On the inside, both vehicles are a far cry from their forebears, but if you're seeking a genuine Land Rover ergonomic and aesthetic experience, you'll find it inside the Freelander's cabin. This is both good and bad. First, the Freelander interior, especially with the HSE's "alpaca beige" leather upholstery and contrasting stitching, is rich and sumptuous, comfortable and unique, and its rear seat is surprisingly accommodating considering that the vehicle's overall package is fairly small. We love the heavy-duty rubber floor mats, and we appreciate the rear-seat fold-down center armrest, the little ceiling oddments nets, and the general aura of unmistakable Britishness. But in typical Land/Range Rover fashion, there's little logic to the secondary controls. Where are the window switches? Which way do you push them to, of all things, make the windows go down? The HSE's standard Harman Kardon stereo and Becker navigation system are even more inscrutable. The LED graphic depicting the earth and a rotating satellite is kind of cool, which is a good thing, because it might be the only entertainment you'll coax from this setup, so difficult is even the task of scanning for radio stations. Ah, the British.
Ah, the Americans. So sensible yet so silly. The Liberty's instrument panel is modern, pretty, and well designed, and the radio controls are a study in logic. The Limited's satin-finish interior trim is handsome and smooth to your fingers. Yet the seat bottoms are far too small for most Big Mac-fed Americans, and the leather seats, part of the pricey Customer Preferred Package 27G, are typical modern leather seats, lacking richness, character, or warmth. Might as well be vinyl.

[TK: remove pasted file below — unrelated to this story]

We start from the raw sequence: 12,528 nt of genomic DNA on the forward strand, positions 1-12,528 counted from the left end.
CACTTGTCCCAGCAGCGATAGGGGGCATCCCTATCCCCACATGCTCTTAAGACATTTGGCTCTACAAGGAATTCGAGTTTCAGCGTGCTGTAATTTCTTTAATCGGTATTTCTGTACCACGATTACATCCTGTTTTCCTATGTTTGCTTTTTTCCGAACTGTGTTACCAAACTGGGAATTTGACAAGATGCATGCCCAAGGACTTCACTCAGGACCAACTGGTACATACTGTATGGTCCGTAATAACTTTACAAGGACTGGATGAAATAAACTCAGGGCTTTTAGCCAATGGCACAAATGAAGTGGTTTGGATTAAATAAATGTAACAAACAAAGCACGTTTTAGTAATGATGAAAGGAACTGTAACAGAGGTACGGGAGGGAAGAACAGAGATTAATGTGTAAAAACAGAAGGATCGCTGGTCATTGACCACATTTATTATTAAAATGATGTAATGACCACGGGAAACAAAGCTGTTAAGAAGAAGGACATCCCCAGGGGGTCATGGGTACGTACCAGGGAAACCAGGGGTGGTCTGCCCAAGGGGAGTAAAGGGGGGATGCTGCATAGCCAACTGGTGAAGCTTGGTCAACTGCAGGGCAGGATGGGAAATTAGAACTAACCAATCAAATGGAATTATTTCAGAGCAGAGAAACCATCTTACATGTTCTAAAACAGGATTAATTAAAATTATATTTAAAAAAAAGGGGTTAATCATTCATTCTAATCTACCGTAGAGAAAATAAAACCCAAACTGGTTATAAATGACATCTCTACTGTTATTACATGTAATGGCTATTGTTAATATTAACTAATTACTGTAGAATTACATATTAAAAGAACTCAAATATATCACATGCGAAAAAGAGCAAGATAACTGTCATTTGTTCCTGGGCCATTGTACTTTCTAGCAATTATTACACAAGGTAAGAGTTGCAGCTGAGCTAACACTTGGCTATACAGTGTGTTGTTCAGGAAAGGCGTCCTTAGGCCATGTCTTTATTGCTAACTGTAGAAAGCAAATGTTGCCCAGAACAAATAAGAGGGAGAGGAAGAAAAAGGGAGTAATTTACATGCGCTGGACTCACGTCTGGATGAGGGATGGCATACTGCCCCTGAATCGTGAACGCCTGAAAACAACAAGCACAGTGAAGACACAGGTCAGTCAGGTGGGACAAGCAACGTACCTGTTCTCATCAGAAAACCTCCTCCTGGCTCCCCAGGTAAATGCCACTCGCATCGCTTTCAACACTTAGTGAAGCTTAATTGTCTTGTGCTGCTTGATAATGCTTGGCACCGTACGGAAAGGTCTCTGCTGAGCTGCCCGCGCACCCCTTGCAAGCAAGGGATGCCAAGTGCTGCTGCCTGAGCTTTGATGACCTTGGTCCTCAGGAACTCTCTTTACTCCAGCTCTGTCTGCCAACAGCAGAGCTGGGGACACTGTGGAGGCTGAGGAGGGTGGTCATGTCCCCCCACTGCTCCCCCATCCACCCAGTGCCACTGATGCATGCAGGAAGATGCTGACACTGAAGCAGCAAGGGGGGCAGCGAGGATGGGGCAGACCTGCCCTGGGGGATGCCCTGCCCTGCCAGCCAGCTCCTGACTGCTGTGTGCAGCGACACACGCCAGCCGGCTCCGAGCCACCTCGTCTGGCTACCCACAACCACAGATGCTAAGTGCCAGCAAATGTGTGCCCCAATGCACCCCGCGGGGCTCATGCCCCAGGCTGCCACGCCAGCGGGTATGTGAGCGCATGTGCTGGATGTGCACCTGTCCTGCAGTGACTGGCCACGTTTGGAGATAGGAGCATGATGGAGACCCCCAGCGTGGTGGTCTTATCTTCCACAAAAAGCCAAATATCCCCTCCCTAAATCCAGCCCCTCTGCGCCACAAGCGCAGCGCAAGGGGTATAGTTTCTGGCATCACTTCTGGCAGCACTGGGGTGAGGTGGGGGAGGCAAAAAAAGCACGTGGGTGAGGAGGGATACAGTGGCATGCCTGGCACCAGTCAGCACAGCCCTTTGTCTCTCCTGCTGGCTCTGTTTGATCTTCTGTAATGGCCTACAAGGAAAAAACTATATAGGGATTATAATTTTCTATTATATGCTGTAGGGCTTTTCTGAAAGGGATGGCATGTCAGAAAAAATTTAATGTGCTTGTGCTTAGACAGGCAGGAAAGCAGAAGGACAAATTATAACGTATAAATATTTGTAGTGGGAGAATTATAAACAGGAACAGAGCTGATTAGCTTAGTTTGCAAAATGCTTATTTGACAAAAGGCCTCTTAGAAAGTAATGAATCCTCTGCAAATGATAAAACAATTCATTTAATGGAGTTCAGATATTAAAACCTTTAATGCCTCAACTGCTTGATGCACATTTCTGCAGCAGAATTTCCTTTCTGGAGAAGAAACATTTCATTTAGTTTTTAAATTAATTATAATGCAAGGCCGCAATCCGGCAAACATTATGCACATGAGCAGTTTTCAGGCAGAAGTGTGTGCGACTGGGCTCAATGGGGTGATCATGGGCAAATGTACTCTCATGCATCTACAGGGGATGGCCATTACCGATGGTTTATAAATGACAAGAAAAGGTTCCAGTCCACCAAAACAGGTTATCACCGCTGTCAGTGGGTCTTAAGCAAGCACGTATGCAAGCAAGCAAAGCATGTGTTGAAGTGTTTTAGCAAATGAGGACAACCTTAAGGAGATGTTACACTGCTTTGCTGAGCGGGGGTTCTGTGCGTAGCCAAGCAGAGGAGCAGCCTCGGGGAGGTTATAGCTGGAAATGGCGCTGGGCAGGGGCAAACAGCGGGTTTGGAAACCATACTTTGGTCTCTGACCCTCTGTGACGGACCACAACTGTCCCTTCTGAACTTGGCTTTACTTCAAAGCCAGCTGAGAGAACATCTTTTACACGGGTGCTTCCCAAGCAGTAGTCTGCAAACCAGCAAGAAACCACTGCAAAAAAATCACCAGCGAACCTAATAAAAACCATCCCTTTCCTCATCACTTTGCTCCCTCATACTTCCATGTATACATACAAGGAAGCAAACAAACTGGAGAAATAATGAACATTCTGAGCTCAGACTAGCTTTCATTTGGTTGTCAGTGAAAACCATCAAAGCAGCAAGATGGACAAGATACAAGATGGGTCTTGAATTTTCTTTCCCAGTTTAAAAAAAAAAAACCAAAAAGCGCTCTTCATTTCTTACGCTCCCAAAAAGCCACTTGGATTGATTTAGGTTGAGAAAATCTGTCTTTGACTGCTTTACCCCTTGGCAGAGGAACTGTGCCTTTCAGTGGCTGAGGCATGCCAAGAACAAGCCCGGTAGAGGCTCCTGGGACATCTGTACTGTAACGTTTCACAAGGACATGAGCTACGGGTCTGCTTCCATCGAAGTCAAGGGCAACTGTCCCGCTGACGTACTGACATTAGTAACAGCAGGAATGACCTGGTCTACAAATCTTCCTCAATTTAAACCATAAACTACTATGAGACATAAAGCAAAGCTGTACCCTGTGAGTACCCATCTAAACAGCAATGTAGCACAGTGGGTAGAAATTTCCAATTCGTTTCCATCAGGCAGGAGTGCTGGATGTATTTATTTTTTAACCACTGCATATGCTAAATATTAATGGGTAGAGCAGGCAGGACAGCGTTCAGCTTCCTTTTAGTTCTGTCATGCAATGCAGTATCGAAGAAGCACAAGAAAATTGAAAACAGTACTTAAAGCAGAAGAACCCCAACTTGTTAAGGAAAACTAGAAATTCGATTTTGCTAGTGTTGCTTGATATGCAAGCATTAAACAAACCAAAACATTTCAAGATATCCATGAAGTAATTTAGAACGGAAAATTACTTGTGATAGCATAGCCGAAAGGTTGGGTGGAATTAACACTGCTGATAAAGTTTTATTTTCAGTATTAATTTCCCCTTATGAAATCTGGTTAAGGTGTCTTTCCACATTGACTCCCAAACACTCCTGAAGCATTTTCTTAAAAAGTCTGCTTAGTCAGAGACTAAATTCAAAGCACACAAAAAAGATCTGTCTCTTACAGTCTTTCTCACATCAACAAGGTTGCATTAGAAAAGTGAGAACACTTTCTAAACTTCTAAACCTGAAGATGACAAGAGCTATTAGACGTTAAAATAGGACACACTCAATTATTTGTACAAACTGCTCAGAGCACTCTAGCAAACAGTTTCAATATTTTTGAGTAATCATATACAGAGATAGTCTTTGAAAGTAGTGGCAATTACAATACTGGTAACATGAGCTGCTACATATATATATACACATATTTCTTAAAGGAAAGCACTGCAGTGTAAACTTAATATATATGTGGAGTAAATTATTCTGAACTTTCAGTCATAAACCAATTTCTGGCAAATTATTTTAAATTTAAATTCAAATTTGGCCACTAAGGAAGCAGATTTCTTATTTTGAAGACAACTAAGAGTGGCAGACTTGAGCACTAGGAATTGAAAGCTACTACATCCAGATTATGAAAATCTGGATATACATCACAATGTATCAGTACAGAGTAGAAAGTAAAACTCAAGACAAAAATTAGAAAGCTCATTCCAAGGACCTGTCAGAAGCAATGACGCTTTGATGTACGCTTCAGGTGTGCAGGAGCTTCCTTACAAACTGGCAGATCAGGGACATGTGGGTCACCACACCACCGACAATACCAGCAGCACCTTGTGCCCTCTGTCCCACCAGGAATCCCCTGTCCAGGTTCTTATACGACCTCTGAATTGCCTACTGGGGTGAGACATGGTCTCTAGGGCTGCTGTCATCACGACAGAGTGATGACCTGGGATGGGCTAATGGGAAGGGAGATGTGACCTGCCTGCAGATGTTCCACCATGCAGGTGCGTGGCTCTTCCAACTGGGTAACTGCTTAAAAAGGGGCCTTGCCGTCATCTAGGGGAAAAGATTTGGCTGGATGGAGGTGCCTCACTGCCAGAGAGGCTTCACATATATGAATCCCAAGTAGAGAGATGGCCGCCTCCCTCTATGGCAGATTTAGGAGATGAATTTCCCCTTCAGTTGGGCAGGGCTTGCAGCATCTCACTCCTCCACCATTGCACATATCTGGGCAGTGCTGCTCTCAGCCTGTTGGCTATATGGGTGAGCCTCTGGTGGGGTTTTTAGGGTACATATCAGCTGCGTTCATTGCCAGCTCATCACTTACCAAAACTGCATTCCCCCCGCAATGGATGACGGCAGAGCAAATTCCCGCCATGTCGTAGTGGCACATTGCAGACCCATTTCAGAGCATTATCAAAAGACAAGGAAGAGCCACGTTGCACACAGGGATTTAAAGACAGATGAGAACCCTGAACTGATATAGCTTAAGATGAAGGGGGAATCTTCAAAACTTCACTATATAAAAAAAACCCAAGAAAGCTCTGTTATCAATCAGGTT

And that front end. We're not sure if we want to see this visage coming at us down the road. A Jeep is supposed to have a certain seriousness of purpose about it; it shouldn't look like something that nail technicians drive. "Let me register my disappointment at the Liberty's toylike appearance," said west coast bureau chief Michael Jordan. "The front end practically shouts, 'Look, I'm a sport-ute for chicks!' It's not bad, really, but it just doesn't measure up against the Cherokee. It's way too cute."
In its own way, the Freelander also qualifies for cute-ute status, but that's more a result of its proportions, which are rather dainty, not only in comparison with big brother Discovery but even when compared with the Liberty. It's a handsome vehicle but in a suburban station wagon way. The Freelander could almost be accused of being too slick; we expect Land Rovers to be boxy and chunky and slightly funny-looking--that's a great part of the Discovery's appeal.
And still we're drawn to these SUVs. They're user-friendly, everyday vehicles, but they're more than that. Not only do their heritage and history set them apart from the current crop of other cute-utes, but their capabilities do so as well. We wish that the Liberty had a higher macho quotient, and we are a bit misty-eyed about the Freelander's New Age four-wheel drive, but the fact is, both vehicles took us where we wanted to go, which was farther than we'd be likely to get in many of their competitors. Overall, the Freelander does a better all-around job, but it's a mighty close verdict. The latest Jeep and Land Rover might make a few missteps as they reach out to a new generation of adventurers, but they haven't forgotten where they came from.